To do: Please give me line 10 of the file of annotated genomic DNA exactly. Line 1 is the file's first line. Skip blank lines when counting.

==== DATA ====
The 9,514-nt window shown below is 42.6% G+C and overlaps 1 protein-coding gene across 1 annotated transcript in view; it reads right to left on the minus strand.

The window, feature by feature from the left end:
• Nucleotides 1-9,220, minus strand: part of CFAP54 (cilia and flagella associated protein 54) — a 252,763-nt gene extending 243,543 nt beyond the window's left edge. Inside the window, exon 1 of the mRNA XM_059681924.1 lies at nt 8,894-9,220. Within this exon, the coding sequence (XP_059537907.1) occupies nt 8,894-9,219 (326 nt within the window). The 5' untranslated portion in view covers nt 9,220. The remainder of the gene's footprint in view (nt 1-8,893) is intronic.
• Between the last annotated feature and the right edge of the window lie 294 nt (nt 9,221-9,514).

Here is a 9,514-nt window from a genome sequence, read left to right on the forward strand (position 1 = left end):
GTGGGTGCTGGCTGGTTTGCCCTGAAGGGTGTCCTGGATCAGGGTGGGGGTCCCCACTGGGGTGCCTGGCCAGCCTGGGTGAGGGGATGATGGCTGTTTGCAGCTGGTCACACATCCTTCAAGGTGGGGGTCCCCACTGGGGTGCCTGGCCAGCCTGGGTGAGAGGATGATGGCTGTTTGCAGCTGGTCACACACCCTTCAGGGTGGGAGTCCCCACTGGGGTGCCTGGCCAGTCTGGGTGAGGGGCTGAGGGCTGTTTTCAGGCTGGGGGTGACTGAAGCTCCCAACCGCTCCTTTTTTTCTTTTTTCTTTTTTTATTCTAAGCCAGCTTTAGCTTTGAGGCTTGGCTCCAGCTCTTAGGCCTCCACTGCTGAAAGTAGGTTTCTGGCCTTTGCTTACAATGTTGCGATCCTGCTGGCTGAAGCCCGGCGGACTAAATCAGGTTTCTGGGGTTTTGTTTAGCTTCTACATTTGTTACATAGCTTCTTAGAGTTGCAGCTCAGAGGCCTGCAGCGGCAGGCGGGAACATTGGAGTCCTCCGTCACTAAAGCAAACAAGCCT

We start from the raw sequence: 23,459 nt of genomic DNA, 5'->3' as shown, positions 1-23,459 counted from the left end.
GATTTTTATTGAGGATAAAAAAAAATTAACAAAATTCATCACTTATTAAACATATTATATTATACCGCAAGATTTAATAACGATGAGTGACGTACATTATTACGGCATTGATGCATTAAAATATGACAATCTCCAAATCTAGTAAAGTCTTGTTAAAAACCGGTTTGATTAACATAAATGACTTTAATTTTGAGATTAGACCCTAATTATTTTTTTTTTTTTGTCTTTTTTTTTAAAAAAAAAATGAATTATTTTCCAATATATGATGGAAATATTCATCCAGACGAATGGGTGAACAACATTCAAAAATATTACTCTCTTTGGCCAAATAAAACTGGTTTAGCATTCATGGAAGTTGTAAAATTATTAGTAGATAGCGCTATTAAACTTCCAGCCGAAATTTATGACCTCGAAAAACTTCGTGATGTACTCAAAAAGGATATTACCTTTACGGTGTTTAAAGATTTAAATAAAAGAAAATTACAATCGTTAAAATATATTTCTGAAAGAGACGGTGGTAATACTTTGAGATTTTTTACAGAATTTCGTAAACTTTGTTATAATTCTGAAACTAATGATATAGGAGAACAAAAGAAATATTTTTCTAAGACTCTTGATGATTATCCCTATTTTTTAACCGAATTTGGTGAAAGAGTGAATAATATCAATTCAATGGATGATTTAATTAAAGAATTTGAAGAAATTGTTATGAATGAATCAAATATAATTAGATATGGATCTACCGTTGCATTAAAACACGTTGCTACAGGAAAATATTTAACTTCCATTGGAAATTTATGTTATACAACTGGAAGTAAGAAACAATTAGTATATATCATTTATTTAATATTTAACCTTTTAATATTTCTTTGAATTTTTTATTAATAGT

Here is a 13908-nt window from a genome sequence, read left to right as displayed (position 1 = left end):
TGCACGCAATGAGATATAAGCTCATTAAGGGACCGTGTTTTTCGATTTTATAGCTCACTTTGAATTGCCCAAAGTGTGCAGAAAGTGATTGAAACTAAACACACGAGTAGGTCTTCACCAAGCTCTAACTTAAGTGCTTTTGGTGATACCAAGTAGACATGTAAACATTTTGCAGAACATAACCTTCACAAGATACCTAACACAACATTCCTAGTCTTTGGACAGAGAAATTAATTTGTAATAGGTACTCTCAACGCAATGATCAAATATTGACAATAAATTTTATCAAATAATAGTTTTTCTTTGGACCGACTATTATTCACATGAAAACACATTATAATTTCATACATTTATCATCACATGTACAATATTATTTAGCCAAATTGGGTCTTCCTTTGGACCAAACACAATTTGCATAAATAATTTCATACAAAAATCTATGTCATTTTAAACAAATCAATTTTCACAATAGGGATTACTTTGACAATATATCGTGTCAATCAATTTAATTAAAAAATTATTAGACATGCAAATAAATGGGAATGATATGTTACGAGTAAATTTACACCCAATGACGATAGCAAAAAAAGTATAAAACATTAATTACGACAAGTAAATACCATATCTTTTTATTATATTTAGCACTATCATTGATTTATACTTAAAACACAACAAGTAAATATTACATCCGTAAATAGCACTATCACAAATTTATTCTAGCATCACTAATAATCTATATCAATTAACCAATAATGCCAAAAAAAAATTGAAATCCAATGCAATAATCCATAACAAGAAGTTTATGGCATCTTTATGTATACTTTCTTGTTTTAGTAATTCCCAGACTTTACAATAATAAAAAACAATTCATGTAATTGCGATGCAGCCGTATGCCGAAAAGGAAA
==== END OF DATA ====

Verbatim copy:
TGCACGCAATGAGATATAAGCTCATTAAGGGACCGTGTTTTTCGATTTTATAGCTCACTTTGAATTGCCCAAAGTGTGCAGAAAGTGATTGAAACTAAACACACGAGTAGGTCTTCACCAAGCTCTAACTTAAGTGCTTTTGGTGATACCAAGTAGACATGTAAACATTTTGCAGAACATAACCTTCACAAGATACCTAACACAACATTCCTAGTCTTTGGACAGAGAAATTAATTTGTAATAGGTACTCTCAACGCAATGATCAAATATTGACAATAAATTTTATCAAATAATAGTTTTTCTTTGGACCGACTATTATTCACATGAAAACACATTATAATTTCATACATTTATCATCACATGTACAATATTATTTAGCCAAATTGGGTCTTCCTTTGGACCAAACACAATTTGCATAAATAATTTCATACAAAAATCTATGTCATTTTAAACAAATCAATTTTCACAATAGGGATTACTTTGACAATATATCGTGTCAATCAATTTAATTAAAAAATTATTAGACATGCAAATAAATGGGAATGATATGTTACGAGTAAATTTACACCCAATGACGATAGCAAAAAAAGTATAAAACATTAATTACGACAAGTAAATACCATATCTTTTTATTATATTTAGCACTATCATTGATTTATACTTAAAACACAACAAGTAAATATTACATCCGTAAATAGCACTATCACAAATTTATTCTAGCATCACTAATAATCTATATCAATTAACCAATAATGCCAAAAAAAAATTGAAATCCAATGCAATAATCCATAACAAGAAGTTTATGGCATCTTTATGTATACTTTCTTGTTTTAGTAATTCCCAGACTTTACAATAATAAAAAACAATTCATGTAATTGCGATGCAGCCGTATGCCGAAAAGGAAA